A fifth (20%) of employer respondents organise counselling for their employees in order to support staff mental health, according to research by insurance organisation Aviva and the British Chambers of Commerce.
Their survey of 1,020 UK organisations also found that 35% of respondents provide flexible working options to help support employees with potential mental health problems.
The research also found:
- 36% of respondents review individual workloads to help support staff with their mental health, while 18% train managers to better support employees.
- 49% of respondents do not access occupational health support for their staff from external bodies, and 10% are not aware of any available support.
- 29% of respondents have seen an increase in the number of employees taking time off work for mental health reasons.
- 33% of respondents have observed an increase in the length of time employees are taking off work because of mental health issues.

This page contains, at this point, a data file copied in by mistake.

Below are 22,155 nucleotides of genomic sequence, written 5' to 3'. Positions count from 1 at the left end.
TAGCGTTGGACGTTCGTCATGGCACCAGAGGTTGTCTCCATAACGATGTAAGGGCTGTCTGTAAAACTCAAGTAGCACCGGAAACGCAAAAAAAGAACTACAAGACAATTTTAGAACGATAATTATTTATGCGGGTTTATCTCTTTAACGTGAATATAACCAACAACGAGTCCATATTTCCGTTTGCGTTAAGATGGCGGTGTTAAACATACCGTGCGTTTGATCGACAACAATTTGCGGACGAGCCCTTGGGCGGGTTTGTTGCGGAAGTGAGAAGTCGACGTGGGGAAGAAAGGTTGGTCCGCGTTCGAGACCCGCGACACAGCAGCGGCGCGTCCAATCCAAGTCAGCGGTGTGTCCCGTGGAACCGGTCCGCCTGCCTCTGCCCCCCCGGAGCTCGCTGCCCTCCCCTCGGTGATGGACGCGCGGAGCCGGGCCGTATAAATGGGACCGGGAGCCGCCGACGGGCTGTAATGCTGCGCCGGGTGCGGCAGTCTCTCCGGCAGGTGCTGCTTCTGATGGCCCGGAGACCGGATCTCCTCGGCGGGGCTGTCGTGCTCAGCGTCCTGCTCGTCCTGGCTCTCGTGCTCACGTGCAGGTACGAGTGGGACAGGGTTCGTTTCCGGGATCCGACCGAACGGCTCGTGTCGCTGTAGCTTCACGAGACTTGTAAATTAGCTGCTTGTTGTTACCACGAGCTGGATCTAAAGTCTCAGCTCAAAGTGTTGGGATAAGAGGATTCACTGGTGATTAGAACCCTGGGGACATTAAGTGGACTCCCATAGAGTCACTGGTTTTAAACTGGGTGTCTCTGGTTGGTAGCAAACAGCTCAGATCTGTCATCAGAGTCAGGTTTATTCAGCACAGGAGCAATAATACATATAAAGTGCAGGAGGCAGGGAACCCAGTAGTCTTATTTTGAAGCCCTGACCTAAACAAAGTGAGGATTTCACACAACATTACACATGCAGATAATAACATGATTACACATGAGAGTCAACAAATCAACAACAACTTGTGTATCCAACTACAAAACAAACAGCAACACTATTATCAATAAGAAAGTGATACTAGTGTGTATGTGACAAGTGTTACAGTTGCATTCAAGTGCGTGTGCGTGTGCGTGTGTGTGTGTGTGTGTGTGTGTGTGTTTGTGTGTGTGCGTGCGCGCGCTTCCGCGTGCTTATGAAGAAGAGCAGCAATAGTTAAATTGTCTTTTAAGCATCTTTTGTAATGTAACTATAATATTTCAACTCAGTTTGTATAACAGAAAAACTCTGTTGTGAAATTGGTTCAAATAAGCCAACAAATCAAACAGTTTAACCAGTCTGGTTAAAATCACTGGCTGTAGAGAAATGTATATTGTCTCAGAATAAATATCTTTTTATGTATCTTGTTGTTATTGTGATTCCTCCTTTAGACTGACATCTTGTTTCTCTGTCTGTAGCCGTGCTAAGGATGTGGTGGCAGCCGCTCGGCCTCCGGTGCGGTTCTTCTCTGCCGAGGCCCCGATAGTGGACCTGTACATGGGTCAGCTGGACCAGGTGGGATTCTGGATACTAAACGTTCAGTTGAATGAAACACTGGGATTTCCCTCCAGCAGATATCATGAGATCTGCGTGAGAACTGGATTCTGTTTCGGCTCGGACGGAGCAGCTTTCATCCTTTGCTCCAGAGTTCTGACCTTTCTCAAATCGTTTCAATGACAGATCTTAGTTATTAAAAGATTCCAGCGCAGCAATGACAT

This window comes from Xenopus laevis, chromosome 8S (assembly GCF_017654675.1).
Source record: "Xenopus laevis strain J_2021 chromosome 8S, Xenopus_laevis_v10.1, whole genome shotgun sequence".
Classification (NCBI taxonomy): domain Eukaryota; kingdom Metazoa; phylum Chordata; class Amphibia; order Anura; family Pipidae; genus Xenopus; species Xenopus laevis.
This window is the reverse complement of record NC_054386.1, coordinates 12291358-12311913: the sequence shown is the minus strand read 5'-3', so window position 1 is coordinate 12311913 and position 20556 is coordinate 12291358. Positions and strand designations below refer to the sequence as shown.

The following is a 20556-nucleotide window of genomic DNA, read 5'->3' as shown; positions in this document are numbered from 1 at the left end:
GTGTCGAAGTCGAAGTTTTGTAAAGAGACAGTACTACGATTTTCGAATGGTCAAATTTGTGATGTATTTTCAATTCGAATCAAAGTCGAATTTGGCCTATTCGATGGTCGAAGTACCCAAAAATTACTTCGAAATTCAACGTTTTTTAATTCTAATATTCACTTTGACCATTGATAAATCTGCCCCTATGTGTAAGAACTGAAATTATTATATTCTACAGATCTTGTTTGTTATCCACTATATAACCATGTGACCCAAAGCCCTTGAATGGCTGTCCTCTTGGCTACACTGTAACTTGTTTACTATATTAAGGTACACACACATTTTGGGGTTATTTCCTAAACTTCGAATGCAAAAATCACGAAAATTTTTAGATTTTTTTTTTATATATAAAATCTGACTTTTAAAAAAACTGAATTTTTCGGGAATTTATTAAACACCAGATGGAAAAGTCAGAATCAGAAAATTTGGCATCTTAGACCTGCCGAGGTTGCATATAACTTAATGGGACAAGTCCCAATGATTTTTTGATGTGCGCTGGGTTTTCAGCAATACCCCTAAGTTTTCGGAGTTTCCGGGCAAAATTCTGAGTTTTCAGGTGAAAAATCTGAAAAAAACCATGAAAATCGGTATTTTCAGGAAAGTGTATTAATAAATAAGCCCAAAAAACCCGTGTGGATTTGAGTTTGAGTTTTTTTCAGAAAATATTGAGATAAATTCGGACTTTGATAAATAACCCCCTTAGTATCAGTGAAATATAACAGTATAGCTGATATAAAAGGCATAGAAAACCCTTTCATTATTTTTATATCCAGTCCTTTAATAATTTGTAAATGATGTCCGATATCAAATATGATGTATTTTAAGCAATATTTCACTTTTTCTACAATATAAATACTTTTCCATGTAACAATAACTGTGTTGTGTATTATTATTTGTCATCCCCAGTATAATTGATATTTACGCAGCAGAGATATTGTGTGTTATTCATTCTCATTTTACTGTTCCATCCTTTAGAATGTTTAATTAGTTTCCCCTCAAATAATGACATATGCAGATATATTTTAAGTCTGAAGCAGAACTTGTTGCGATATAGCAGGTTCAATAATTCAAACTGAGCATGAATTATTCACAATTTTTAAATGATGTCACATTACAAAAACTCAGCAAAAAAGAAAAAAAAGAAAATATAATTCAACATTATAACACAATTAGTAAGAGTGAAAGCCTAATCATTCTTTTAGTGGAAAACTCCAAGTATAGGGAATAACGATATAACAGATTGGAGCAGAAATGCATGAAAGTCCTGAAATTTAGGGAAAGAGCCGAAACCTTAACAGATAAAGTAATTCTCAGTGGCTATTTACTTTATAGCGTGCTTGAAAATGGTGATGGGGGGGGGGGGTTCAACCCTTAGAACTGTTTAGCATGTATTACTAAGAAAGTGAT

Adam Marshall (pictured), director general at the British Chambers of Commerce, said: “As the world of work changes, it is absolutely crucial for business leaders to pay ever closer attention to the health and wellbeing of their employees, especially at a time when firms are facing severe challenges finding and retaining the skilled staff they need.
“While legions of [organisations] are now more aware of mental health concerns and acting accordingly, far too many businesses are still turning a blind eye to this issue, which saps productivity, morale and individual wellbeing. Our message today is that it is no longer acceptable for [employers] to ignore mental health in the workplace, and all [organisations] need to step up [its] game.”
Dr Doug Wright, medical director at Aviva, added: “It is encouraging to see that more businesses are not only more aware of the topic of mental health in the workplace, but are also actively offering initiatives like flexible working options to help encourage a healthy work-life balance.
“It is, however, worrying to see almost a third of businesses have seen an increase in people taking time off for mental health reasons, and [while] some of this increase may be down to staff feeling more able to discuss the issue of mental health which is, in itself, good news, it also suggests that more can be done to help.”